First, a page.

With the help of a smooth talking tomcat, a family of Parisian felines set to inherit a fortune from their owner try to make it back home after a jealous butler kidnaps them and leaves them in the country.
Arthur (aka Wart) is a young boy who aspires to be a knight's squire. On a hunting trip he falls in on Merlin, a powerful but amnesiac wizard who has plans for Wart beyond mere squiredom. He starts by trying to give Wart an education (whatever that is), believing that once one has an education, one can go anywhere. Needless to say, it doesn't quite work out that way.Written by
Tim Pickett <email@example.com>
Although Walt Disney never knew it, he himself was character designer Bill Peet's model for Merlin. Peet saw them both as argumentative, cantankerous, but playful and very intelligent. Peet also gave Merlin Walt's nose. This was the second instance in which Walt unknowingly served as model for a wizard, the first being the wizard Yensid from the Sorcerer's Apprentice in Fantasia (1940). This explains why the character was given the name Yensid. This read backwards is Disney. See more »
When Merlin is packing his bag by magic to go to the castle, the flow of items stops halfway into the bag as the sugar bowl fights with the teapot. When Merlin says, "Where was I?" there are no items near the bag. The camera cuts to Wart and when it goes back to Merlin, the items are back where they were. See more »
A legend is sung, / Of when England was young, / And knights were brave and bold. / The good king had died, / And no one could decide / Who was rightful heir to the throne. / It seemed that the land / Would be torn by war, / Or saved by a miracle alone. / And that miracle appeared in London town: / The Sword in the Stone.
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The UK DVD version omits part of Madam Mim's first line "Sounds like someone's sick. How lovely. I do hope it's serious. Something dreadful." She now says "Sounds like someone's sick. How lovely." See more »
The 18th animated Disney classic is among the most hilarious of all time. It was never very popular, which is too bad, because it deserves to be more known. However, like other forgotten Disney classics, it has been winning a legion of fans with time.
"The Sword in the Stone" is almost at the same level of the 1960's and 1970's Disney classics when it comes to artwork. It was one of the last movies with the participation of Walt Disney himself.
"The Sword in the Stone" is Disney's version of the famous King Arthur's story. Disney tells this story with its personal touch and classic humor.
I don't know if the Disney version is totally faithful to the real story, but that's not the point.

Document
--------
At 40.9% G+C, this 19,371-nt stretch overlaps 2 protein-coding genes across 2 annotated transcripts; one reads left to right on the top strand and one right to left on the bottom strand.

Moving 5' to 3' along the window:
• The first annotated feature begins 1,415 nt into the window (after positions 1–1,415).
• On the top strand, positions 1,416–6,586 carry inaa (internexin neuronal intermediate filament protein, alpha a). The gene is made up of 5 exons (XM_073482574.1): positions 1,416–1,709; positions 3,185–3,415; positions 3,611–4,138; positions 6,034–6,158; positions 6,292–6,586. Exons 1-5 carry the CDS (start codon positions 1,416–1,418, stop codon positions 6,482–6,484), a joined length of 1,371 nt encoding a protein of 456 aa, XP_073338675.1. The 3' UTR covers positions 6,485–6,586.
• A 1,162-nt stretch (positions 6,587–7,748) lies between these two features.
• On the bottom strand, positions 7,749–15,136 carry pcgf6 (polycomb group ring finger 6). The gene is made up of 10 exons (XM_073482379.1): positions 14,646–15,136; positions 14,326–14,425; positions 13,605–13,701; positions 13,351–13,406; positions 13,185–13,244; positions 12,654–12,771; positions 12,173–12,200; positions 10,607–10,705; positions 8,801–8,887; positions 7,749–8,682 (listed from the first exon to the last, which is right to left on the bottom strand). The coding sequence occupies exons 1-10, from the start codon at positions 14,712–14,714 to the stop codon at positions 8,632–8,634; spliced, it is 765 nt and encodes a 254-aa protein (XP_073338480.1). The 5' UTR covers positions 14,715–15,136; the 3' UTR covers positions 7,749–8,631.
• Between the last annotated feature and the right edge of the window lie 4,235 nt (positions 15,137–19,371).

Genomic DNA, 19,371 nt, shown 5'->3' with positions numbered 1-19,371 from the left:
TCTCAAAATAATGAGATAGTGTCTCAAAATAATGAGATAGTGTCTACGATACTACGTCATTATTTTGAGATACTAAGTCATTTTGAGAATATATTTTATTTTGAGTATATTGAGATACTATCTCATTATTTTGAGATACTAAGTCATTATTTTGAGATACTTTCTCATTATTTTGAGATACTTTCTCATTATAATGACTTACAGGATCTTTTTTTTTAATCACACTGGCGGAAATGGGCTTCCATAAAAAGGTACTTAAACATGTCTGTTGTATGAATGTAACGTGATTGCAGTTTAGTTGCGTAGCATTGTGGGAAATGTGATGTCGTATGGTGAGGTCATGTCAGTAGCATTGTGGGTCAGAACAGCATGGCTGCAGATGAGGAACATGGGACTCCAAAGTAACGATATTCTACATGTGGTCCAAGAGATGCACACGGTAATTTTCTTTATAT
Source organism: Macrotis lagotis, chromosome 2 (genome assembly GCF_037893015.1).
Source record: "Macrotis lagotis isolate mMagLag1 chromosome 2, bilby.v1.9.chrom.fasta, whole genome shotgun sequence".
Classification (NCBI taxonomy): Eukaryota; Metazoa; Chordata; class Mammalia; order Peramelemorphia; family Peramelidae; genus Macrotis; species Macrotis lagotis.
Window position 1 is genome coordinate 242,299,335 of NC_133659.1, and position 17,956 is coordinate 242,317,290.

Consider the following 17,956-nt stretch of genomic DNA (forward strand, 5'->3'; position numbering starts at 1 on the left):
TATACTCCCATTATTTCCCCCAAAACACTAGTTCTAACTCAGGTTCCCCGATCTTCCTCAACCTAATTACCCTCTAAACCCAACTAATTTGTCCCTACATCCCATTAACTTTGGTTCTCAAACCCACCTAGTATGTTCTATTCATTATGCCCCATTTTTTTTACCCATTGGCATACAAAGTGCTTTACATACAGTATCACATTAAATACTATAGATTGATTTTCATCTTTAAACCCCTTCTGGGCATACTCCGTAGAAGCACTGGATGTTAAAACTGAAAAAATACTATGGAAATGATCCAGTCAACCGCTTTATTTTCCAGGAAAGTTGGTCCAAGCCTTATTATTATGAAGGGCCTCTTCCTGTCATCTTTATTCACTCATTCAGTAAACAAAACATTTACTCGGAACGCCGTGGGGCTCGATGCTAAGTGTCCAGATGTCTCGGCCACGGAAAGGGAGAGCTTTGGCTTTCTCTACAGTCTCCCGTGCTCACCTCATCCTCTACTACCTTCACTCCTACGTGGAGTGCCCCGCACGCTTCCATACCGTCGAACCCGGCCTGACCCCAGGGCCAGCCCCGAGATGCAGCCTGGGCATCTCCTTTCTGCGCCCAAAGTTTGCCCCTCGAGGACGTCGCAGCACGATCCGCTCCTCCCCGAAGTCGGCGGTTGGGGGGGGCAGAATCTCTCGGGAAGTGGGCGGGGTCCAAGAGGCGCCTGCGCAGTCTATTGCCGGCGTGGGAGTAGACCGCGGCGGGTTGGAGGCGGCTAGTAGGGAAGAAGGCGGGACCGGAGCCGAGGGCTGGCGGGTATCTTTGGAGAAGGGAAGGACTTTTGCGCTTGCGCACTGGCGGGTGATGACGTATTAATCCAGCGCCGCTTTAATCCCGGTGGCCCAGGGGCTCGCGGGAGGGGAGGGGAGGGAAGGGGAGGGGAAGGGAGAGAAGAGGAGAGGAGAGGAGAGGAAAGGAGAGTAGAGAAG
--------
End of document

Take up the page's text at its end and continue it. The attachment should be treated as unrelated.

Arthur, called "Wart" by Sir Ector (his adoptive father) and Kay (Sir Ector's son), is overworked and humiliated by them both. "Wart" is almost like a "Cinderella boy". But despite these problems, he remains optimistic and still dreams about being a great warrior and a knight's squire. Somehow "Wart" was the inspiration for the character Taran from "The Black Cauldron".
In the meantime, he meets the powerful but clumsy and hilarious wizard Merlin, who wants to give him education and culture. Merlin believes that pure strength means nothing when a person has no brain.
Together, Merlin and "Wart" live great adventures, funny moments and Merlin teaches everything he knows to "Wart". We mustn't forget the owl Archimedes too. The owl, as you know, is usually «the fountain of knowledge» on cartoons.
Archimedes is wise, intelligent, clever but also very lazy, very confident, grumpy and has a strong personality. That's what makes him so funny. In fact, both Merlin and Archimedes are a comic relief.
This film might take place in medieval times (which year is unknown). But it is one the funniest Disney classics ever, like "Pinocchio", "Aladdin", "Robin Hood" and "The Aristocats".
It has lots of hilarious moments which can make one get into uncontrollable laughter.
Let me mention some of them: the scenes with Merlin and the Granny Squirrel; the scene when the dishes wash themselves and Sir Ector and Kay get a "bath"; the scene when Kay brutally crashes with the castle's oldest tower; the part when the plane model gets stuck on Merlin's beird and Archimedes laughs so hysterically that he almost can't breathe; that part when Archimedes nearly shrinks inside his little house; the moments with the sugarpot...
I could go on, but it would take forever because there are so many hilarious moments.
The songs are clever and enjoyable, such as "The Sword in the Stone", "That's what makes the world go round" and especially "Higitus Figitus", my personal favorite.
I like this movie and I've gotta say that humor is, without a doubt, the strongest attribute of this movie.
This should definitely be on Top 250.
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